01-12 / 14/12 / 2017
Völlig losgelöst, 2012
Artist Joris Kuipers (1977) was trained as a painter: having graduated as a bachelor at Arnhem Academy, in 2003 he completed a master’s study at the Frank Mohr Institute in Groningen. However, expecting Joris Kuipers to make conventional paintings, you’re in for a big surprise.
In recent years, the only legacy of traditional painting in Kuipers’ work is colour, often applied in bright hues and rich abundance. He uses the painter’s brush just to splatter the paint – colour actually – right onto the surface, if actually he doesn’t employ other instruments to manipulate it, for instance by allowing pigments to drip directly from tubes or flasks, or by using plant sprayers or nebulizers. Kuipers no longer is a disciple of traditional painting. With his working methods he rather steps into the trail of Jackson ‘Jack-the-Dripper’ Pollock and other expressionists then and now – whether they be abstract or not. Kuipers’ worlds of colour are constructed out of myriads of dots and stains of pure pigments, merging into colourful clouds when observed from some distance – a contemporary pointillism…
Apart from this, Kuipers took one additional step: deserting the traditionally whole and flat plane of paintings and drawings, he allows his ‘painting’ to flow into the three dimensions of space. Do away with the narrow limits of picture frame and drawing block. Do away as well with just canvas and paper as supports: Kuiper experiments with malleable supports such as papier-mâché, clay or porcelain, and with various foam plates that he heats and moulds into shape. He constructs composite picture planes that are no longer flat but that curve into three dimensions, piling up in front of and behind one another, above and below one another. In some cases, Kuipers raises these planes away from the wall, thus creating relief-like compositions; in other cases, these planes whirl downward and forward, streaming into space towards the spectator. Recently, Kuipers has been experimenting with constructions that seem to have completely abandoned the wall, suspended freely in space. Or rather: they seem to hover there, apparently weightless, seemingly without any order or system. In reality there is gravity here as well, of course, with all shapes delicately and deliberately attached and connected to one another – but all that is supposed to stay hidden from view…
Materially, Kuipers’ constructions present themselves not just explicitly lightweight and fragile as dragonflies’ wings. Colours and planes seem to whirl and turn into a dazzling display. Fragmented and extremely three-dimensional, they refuse to allow the spectator’s eye to comfortably rest anywhere. Often one doesn’t know where to look, where to concentrate, exactly where and when things may get into focus.
There’s nothing of composure and stillness in Kuipers’ work: his is a fuzzy world of visual illusions and exuberance. Dutch viewers, their eyes trained by centuries of Puritanism and Modernism are not generally fond of that – rather sooner than later they judge it “Baroque pump & circumstance”, just as they once scorned Rembrandt’s late style as un-Dutch…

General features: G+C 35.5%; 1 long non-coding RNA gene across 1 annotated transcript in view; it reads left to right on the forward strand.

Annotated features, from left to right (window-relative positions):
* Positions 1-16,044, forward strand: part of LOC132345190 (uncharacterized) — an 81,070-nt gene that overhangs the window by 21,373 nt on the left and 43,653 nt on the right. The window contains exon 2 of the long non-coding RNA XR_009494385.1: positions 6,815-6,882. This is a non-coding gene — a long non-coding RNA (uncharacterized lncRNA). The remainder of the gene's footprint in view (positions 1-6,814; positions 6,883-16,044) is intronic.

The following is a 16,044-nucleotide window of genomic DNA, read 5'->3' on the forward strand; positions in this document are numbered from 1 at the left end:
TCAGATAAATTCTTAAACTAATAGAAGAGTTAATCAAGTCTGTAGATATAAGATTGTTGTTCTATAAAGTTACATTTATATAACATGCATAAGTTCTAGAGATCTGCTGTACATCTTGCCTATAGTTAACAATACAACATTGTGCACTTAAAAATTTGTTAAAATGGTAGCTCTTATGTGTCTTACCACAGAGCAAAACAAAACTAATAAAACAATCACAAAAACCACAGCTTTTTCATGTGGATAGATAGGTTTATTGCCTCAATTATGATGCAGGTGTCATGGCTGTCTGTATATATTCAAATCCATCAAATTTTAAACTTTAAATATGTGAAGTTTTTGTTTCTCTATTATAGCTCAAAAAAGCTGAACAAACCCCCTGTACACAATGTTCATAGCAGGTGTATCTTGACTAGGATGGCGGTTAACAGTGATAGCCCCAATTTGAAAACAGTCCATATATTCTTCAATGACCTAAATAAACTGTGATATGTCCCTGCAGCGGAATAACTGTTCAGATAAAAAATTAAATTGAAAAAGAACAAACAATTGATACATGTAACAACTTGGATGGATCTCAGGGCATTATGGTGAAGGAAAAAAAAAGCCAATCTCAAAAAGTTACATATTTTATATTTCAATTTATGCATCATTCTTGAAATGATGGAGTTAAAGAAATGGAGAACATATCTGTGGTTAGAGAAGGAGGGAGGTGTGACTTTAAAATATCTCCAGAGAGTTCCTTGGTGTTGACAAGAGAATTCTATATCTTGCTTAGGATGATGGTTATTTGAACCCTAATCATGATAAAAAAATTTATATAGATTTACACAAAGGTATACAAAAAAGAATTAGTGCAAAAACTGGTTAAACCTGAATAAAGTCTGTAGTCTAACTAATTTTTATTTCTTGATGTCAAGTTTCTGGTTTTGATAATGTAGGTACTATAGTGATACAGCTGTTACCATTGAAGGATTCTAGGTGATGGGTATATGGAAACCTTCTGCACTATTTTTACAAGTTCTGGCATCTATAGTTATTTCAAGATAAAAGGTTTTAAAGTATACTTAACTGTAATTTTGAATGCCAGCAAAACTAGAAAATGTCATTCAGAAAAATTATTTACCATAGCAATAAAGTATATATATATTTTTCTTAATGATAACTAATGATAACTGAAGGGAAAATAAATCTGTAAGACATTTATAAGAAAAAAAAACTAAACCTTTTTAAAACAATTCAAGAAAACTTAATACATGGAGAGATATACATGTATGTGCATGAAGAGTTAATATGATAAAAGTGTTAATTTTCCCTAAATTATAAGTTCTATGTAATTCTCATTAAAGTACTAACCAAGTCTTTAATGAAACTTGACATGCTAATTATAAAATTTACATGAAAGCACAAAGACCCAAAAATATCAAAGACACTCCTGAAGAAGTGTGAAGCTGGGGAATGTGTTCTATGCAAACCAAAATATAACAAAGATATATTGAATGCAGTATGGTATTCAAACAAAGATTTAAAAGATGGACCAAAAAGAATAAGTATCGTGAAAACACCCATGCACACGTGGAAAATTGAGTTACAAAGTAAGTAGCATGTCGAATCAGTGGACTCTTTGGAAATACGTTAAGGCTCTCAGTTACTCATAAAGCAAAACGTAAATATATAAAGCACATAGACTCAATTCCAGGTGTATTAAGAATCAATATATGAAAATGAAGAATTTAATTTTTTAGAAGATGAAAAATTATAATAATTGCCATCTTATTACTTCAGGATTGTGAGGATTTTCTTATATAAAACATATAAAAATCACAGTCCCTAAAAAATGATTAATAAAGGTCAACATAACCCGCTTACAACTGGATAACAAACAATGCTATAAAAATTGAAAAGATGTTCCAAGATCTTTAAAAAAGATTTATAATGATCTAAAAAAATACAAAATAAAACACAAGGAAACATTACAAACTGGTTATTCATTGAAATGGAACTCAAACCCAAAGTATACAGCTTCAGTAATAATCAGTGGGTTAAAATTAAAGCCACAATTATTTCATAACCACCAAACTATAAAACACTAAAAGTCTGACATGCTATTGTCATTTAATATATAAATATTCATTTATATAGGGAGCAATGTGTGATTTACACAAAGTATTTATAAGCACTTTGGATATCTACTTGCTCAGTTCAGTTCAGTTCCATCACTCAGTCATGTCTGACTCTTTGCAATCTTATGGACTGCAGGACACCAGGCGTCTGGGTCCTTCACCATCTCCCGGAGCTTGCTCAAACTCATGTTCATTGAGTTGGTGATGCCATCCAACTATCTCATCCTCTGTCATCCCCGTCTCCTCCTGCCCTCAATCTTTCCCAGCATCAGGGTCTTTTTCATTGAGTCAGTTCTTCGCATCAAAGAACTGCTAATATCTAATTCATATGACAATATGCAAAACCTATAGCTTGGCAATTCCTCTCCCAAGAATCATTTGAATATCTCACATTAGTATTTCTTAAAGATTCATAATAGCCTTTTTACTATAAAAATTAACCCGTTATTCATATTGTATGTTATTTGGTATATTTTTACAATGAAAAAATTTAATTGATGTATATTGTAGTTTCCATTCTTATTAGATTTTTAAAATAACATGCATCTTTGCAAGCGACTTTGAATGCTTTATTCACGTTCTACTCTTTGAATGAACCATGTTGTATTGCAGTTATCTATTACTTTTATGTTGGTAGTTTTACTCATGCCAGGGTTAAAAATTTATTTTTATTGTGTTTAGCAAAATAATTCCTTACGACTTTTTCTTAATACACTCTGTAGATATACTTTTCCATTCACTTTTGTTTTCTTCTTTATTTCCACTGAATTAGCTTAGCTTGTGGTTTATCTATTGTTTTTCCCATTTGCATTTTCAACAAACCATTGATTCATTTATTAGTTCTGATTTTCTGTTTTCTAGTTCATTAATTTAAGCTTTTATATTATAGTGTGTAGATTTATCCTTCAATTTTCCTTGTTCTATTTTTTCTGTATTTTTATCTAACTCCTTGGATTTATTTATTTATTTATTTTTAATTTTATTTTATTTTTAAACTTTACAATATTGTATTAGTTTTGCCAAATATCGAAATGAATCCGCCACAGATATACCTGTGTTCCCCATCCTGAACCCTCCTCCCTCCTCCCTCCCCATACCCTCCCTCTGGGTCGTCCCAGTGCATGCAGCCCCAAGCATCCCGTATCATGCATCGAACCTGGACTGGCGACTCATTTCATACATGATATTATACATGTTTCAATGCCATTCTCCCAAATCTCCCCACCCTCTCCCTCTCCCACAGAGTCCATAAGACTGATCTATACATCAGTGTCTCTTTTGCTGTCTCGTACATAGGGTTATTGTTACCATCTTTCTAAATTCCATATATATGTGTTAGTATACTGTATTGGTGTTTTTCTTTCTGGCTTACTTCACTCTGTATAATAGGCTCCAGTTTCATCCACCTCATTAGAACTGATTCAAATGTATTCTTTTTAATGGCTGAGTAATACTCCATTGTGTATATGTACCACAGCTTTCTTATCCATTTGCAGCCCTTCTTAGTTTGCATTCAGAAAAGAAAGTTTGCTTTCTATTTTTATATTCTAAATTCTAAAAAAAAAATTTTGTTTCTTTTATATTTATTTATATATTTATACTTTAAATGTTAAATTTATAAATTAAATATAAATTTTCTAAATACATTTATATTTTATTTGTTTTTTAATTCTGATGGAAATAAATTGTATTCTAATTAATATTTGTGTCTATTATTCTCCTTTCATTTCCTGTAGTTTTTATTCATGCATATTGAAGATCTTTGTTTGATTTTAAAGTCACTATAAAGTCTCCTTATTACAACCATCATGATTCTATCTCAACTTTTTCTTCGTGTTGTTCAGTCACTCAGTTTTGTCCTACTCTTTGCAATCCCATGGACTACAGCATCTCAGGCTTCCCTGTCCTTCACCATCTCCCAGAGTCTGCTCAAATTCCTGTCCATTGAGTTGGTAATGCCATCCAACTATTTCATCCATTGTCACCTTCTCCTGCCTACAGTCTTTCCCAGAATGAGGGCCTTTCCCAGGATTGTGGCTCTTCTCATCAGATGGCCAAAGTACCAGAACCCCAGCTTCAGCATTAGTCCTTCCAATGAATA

That being said, Kuipers’ visual language rather relates to 18th century Rococo architecture – one more horreur to eyes trained in Modernism… The creators of churches and palaces of that ancient age aimed at what they termed ‘un bel composto’, i.e. a ‘thing of beauty’ ‘composed’ out of many disciplines, with architecture merging with painting and sculpture, and preferably with music and fragrances as well, with texts and rituals, all contributing to a result that was literally to overwhelm and to stupefy – to swipe one off one’s feet.
Opera, musical and film can be considered to be the heirs of Rococo. Confronted with them, one shouldn’t try to rationally understand what is happening – but rather to permit oneself to be engulfed by them, to experience them. Thus, Rococo is and early example of our contemporary ‘experience economy’: turn off ratio, and turn on all one’s senses instead – I’d almost written ‘emotions’, but that’s an altogether different ballgame… Perilous and even life endangering that may be (commerce and propaganda amongst its frequent users): if in reliable hands (but then: who cq. what is reliable these days, who is to be really trusted?), letting oneself go to just experience things may lead to insights and perceptions hardly to be grasped by sheer ratio.
For now, let’s just assume that with Kuipers we actually are in reliable hands; that his aim is not to manipulate us, nor even to overwhelm us with empty and fortuitous gestures – cheating on us. What has he got to say for himself?
“At first glance, the work may seem no more than a colourful array of shapes. Upon closer inspection, however, all parts combine into an anthropomorphic skull, fanning out and dissolving, with the spectator at its centre.
The title ‘Völlig losgelöst’ [‘loosened completely’] refers to Peter Schilling’s popsong ‘Major Tom’ (1983). Its text is all about the sensation of being weightless and the desire to just vanish into space. Within the context of this art work, weightlessness and physically hovering rather has a more spiritual meaning. Dissolving a human head refers to hallucinating as a desire to escape, and in a wider, deeper context to letting go of one’s ego.”
The installation ‘Völlig losgelöst’ will be the concluding piece at a solo by Joris Kuipers at Galerie Jaap Sleper in Utrecht/Nl in early 2013. The exhibition will present installations, sculptures and works on paper.
© Guus Vreeburg/Het Plafond, Rotterdam; 121121 (www.hetplafond.org)